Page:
Combining Local Alignments into Global Ones. The idea here is to further analyze the returned multiple local nonoverlapping alignments and to combine them in a new global alignment. Such an approach allows introducing flexibility and nonsequentiality in protein structure alignments. Similar methods already exist such as LGA [5] or FlexSnap [15, 33, 34] and we are currently testing our approach on the corresponding datasets.
Disclosure
Preliminary version of this work was presented at PPAM 2013.
Conflict of Interests
The authors declare that they have no conflict of interests.
Acknowledgments
The authors are grateful to Noël MalodDognin and Frédéric Cazals for motivating discussions in the initial stage of this study. The authors would like to acknowledge the editors for their precise and indepth proofreading of their paper.
References
 R. Kolodny and N. Linial, “Approximate protein structural alignment in polynomial time,” Proceedings of the National Academy of Sciences of the United States of America, vol. 101, no. 33, pp. 12201–12206, 2004. View at: Publisher Site  Google Scholar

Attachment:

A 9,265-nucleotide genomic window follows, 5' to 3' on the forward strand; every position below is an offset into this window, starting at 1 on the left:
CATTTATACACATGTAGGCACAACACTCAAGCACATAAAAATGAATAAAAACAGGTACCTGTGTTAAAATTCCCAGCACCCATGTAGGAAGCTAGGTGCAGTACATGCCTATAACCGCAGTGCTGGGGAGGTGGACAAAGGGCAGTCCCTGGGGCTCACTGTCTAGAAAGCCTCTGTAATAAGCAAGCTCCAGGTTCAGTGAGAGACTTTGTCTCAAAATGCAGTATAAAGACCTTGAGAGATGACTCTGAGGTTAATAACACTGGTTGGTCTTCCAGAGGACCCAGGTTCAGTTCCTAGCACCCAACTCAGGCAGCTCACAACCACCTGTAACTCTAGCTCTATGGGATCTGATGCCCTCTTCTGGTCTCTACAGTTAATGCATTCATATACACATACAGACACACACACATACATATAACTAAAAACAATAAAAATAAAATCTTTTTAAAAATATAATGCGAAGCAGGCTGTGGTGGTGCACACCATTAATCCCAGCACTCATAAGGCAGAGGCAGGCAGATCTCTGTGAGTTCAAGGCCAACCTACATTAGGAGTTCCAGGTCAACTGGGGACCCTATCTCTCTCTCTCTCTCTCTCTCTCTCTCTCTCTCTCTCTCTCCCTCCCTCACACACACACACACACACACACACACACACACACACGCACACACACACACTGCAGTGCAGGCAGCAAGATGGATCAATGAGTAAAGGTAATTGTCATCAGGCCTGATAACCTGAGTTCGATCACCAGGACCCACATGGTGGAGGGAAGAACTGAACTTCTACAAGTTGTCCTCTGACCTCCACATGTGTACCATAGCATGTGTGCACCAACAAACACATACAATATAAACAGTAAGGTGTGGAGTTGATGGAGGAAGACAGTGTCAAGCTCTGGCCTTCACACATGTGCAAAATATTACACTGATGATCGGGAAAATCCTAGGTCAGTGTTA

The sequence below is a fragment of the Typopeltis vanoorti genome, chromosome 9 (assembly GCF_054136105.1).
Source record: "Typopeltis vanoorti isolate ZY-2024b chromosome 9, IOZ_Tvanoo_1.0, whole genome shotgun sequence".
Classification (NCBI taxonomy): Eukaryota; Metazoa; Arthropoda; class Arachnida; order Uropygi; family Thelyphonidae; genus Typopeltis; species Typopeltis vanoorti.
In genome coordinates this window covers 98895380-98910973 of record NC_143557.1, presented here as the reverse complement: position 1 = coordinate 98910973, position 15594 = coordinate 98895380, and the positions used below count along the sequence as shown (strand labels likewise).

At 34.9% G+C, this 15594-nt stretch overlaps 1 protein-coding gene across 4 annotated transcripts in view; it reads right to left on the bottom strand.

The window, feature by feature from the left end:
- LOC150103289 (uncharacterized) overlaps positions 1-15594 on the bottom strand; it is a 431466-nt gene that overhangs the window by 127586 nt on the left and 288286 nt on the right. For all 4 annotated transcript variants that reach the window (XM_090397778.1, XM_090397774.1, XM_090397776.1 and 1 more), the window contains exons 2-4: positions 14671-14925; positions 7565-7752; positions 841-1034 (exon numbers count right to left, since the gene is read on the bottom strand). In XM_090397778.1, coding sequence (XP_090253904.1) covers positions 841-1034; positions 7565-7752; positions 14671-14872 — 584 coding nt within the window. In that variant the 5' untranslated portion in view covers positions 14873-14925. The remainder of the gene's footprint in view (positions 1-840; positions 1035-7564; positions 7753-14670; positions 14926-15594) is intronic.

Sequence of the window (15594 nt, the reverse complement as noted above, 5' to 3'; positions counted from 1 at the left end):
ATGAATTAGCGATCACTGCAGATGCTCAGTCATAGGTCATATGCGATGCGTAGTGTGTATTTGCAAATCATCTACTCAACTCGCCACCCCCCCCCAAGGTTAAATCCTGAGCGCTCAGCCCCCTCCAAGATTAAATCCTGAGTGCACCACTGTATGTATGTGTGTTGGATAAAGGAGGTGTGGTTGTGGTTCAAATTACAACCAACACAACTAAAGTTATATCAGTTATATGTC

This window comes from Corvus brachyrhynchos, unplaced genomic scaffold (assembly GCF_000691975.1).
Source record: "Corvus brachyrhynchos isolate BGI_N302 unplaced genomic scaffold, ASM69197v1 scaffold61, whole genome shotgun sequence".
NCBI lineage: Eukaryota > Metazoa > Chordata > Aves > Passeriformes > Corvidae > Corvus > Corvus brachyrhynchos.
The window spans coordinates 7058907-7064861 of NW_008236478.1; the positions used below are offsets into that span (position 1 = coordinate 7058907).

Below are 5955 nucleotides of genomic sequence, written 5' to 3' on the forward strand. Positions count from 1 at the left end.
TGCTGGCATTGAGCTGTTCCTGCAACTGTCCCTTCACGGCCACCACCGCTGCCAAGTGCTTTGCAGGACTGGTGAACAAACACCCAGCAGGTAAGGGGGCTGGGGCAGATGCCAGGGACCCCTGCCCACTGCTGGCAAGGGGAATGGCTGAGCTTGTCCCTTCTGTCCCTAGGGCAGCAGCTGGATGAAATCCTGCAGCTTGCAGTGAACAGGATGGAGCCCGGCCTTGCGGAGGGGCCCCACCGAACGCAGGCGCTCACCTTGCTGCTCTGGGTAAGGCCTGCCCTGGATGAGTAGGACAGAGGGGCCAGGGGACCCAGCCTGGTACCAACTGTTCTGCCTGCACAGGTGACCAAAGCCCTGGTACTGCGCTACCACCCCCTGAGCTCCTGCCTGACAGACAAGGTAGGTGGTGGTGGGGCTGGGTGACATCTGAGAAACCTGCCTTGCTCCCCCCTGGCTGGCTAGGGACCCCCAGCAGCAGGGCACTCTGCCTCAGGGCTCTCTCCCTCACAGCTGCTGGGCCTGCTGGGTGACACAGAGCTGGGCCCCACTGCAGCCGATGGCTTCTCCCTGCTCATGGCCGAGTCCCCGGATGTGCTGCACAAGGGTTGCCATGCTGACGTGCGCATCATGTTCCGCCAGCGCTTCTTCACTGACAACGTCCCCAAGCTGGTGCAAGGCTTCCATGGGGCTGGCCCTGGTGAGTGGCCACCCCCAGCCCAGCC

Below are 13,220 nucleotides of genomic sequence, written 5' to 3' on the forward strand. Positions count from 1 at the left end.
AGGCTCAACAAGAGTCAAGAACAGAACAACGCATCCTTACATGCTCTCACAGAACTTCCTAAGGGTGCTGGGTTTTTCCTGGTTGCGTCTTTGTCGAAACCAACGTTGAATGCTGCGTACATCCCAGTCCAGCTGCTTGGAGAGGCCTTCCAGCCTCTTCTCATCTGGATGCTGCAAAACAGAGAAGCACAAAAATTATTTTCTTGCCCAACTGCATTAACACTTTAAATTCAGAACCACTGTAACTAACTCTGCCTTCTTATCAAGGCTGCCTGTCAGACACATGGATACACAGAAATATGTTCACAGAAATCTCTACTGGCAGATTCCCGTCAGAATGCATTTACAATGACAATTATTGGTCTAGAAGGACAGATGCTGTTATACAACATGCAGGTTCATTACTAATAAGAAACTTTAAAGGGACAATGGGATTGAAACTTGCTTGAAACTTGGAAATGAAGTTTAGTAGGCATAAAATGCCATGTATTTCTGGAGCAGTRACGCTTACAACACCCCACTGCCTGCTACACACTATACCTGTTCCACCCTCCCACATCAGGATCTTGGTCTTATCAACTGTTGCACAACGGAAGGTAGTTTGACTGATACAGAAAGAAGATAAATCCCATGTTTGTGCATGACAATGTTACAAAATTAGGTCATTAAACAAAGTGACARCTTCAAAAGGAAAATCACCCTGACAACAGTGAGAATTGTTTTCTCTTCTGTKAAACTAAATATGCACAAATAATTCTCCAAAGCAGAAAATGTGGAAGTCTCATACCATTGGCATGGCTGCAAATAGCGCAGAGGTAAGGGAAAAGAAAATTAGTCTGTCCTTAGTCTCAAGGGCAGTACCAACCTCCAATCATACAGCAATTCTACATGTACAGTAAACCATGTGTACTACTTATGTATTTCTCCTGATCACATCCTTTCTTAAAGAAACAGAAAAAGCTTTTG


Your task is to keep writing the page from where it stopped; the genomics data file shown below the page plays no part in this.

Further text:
L. Holm and C. Sander, “Protein structure comparison by alignment of distance matrices,” Journal of Molecular Biology, vol. 233, no. 1, pp. 123–138, 1993. View at: Publisher Site  Google Scholar
 N. MalodDognin and N. Przulj, “GRalign: fast and flexible alignment of protein 3D structures using graphlet degree similarity,” Bioinformatics (Oxford, England), vol. 30, no. 9, pp. 1259–1265, 2014. View at: Publisher Site  Google Scholar
 I. N. Shindyalov and P. E. Bourne, “Protein structure alignment by incremental combinatorial extension (CE) of the optimal path,” Protein Engineering, vol. 11, no. 9, pp. 739–747, 1998. View at: Publisher Site  Google Scholar
 A. Zemla, “LGA: a method for finding 3D similarities in protein structures,” Nucleic Acids Research, vol. 31, no. 13, pp. 3370–3374, 2003. View at: Publisher Site  Google Scholar
 Y. Zhang and J. Skolnick, “TMalign: a protein structure alignment algorithm based on the TMscore,” Nucleic Acids Research, vol. 33, no. 7, pp. 2302–2309, 2005. View at: Publisher Site  Google Scholar
 P. Koehl, “Protein structure similarities,” Current Opinion in Structural Biology, vol. 11, no. 3, pp. 348–353, 2001. View at: Publisher Site  Google Scholar